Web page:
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Talking about Africa in Switzerland

Joi Ito’s decision to blog about the World Economic Forum meeting in Davos has convinced me that it’s not a bad idea to weigh in from this strange and surrreal gathering.

The fun of Davos is the chance to get great one on one time with incredibly smart, interesting people. The drag of Davos is the fact that it’s often difficult to get beyond people’s set “stump speeches”. It’s hard to make it to Davos without being obssessed with one or more topics. Give someone an open forum and they’ll almost inevitably gravitate to their topic of choice, whether or not is has anything to do with the topic at hand. (This morning’s discussion with religious leaders took an odd turn into a discussion of monetary policy as a result…)

So I’m trying to be conscious of my tendency to steer every conversation to developing world issues. I remember university classes that got derailed with young feminists asking “Does that include women?” after any general statement. I’m trying to avoid asking “Does that include Africans?” at every junction.

(The president of Georgia is giving an interview about ten feet away. This sort of thing makes it awfully hard to pay attention…)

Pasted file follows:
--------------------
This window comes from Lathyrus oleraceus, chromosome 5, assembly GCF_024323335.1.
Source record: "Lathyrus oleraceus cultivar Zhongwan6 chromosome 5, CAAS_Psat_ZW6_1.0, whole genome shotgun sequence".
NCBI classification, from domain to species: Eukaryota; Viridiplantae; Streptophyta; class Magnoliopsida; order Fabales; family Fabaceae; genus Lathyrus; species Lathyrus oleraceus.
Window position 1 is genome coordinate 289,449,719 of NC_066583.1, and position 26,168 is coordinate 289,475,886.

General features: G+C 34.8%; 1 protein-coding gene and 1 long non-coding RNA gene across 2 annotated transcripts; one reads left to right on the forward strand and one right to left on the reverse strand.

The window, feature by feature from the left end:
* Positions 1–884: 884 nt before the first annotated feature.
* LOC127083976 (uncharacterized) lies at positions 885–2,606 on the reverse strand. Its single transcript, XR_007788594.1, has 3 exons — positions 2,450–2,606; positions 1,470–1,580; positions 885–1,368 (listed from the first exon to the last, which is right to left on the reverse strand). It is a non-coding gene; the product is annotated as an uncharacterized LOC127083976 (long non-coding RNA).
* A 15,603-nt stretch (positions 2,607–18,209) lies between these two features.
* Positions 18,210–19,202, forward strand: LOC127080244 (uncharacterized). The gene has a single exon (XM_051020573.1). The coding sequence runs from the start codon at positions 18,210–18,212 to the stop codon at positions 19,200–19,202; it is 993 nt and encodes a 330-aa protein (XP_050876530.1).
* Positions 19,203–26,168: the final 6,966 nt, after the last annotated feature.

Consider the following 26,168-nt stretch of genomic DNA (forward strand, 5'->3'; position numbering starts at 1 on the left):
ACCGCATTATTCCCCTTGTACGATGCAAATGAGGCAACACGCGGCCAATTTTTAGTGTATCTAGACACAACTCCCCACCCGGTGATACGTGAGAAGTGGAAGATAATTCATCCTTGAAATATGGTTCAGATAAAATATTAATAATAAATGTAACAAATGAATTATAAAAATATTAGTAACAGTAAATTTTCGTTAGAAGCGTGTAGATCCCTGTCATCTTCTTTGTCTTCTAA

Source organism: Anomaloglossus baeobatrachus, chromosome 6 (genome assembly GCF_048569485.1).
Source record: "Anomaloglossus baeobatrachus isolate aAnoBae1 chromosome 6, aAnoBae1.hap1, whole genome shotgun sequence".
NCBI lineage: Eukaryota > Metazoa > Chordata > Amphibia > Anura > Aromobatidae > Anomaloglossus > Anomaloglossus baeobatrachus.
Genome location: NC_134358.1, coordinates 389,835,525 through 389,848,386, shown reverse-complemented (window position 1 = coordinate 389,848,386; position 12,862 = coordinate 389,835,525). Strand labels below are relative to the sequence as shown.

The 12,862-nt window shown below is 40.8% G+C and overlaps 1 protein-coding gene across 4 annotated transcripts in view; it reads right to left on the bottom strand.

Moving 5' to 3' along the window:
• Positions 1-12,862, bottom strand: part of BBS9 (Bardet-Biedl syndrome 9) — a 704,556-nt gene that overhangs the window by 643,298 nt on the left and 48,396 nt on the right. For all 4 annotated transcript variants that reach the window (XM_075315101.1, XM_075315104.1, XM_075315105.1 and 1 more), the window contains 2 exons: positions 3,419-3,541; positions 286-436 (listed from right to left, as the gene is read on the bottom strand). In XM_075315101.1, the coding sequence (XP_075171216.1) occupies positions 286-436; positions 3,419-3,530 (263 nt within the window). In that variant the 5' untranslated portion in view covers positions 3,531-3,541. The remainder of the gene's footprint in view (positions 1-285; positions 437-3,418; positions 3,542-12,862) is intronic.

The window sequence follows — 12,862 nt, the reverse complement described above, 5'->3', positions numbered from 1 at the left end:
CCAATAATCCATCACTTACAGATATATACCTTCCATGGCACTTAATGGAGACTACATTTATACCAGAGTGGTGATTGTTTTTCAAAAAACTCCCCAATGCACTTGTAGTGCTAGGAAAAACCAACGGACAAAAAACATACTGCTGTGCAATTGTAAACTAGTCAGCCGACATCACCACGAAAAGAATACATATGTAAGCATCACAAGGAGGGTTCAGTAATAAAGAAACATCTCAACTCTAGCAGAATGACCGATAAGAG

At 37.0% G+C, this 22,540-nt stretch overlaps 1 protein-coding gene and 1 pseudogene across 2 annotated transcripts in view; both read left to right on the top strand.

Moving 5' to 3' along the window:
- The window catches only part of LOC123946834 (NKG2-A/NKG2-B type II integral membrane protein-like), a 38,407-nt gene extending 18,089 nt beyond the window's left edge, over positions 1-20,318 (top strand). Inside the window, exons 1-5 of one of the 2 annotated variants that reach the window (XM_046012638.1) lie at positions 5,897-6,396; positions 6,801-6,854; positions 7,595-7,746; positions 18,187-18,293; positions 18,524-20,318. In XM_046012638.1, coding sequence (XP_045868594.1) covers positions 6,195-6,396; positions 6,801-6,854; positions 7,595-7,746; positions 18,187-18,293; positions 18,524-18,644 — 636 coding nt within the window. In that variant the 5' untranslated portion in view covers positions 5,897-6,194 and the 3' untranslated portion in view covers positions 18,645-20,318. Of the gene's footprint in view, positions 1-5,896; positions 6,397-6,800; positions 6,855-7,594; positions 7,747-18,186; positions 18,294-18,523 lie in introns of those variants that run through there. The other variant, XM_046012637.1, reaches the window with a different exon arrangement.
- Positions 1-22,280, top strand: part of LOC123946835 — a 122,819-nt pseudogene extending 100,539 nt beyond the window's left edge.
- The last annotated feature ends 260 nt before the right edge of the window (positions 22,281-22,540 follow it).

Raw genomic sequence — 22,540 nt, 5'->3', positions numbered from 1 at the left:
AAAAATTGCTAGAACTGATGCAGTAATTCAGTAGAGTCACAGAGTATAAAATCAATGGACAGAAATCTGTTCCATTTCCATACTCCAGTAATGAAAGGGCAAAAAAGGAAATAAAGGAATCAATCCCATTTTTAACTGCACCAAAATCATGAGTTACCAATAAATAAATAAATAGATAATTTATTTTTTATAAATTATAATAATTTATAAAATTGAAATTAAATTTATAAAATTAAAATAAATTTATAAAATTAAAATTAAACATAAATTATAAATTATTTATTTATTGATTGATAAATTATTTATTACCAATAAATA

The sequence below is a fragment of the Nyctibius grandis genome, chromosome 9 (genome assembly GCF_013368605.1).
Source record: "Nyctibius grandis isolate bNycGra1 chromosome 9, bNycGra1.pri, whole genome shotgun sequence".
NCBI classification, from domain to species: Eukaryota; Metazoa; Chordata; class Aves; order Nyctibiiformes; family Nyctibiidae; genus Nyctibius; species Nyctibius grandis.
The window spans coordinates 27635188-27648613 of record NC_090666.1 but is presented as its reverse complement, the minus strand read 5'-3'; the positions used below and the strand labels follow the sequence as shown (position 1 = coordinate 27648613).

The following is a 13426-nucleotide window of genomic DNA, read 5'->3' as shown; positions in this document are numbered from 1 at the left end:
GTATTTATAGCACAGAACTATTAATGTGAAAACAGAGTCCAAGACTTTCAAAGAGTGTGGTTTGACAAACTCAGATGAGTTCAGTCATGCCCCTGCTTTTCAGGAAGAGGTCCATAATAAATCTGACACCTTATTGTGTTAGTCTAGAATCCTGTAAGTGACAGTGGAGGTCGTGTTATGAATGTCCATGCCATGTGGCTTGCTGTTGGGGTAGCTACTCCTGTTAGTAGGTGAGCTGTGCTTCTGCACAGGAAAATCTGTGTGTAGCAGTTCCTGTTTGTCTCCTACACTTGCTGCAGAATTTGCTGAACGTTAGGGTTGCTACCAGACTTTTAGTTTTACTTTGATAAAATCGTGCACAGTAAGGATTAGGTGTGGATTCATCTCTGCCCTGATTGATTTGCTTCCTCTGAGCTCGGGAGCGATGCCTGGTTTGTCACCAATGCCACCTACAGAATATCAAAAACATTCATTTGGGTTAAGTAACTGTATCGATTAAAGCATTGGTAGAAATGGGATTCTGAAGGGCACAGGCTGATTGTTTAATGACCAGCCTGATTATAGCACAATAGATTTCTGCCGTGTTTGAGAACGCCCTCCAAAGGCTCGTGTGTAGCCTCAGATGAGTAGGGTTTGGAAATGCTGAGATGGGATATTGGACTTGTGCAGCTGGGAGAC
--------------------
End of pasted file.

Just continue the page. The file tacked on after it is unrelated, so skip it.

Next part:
But I got frustrated at last night’s dinner on wireless technology. The conversation focused on getting the maximum revenue per user (in the local terminology “RPU”, pronounced “ar-poo” from smartphone users. But, when I did my predictable “What’s the potential for wireless in Africa?” bit, folks chimed in immediately. Most impressively, the cellphone company president chairing the meeting spoke about his initial failure to understand African markets and then talked about the huge success his company is having in half a dozen African nations. We talked afterwards and he’s bullish about some of the information via cellphone projects Geekcorps is working on… as revenue earners for African cellphone companies. Very, very cool.

All of which raises the issue for me: how do we get business in Africa to be a main topic of interest, rather than an afterthought?

Geeks, by defailt, want to talk about the newest, fastest, coolest and smallest. But it turns out that the most interesting stuff may be the cheapest, most useable and most pervasive. And since cellphone penetration in the developed world seems to have hit a plateau, you’d think this would be the main topic on people’s minds, not an afterthought your humble activist blogger would need to tease out…

(Turns out the political advisor to the new Georgian president is a former classmate of mine. As a result, I got to shake the president’s hand. Davos is strange.)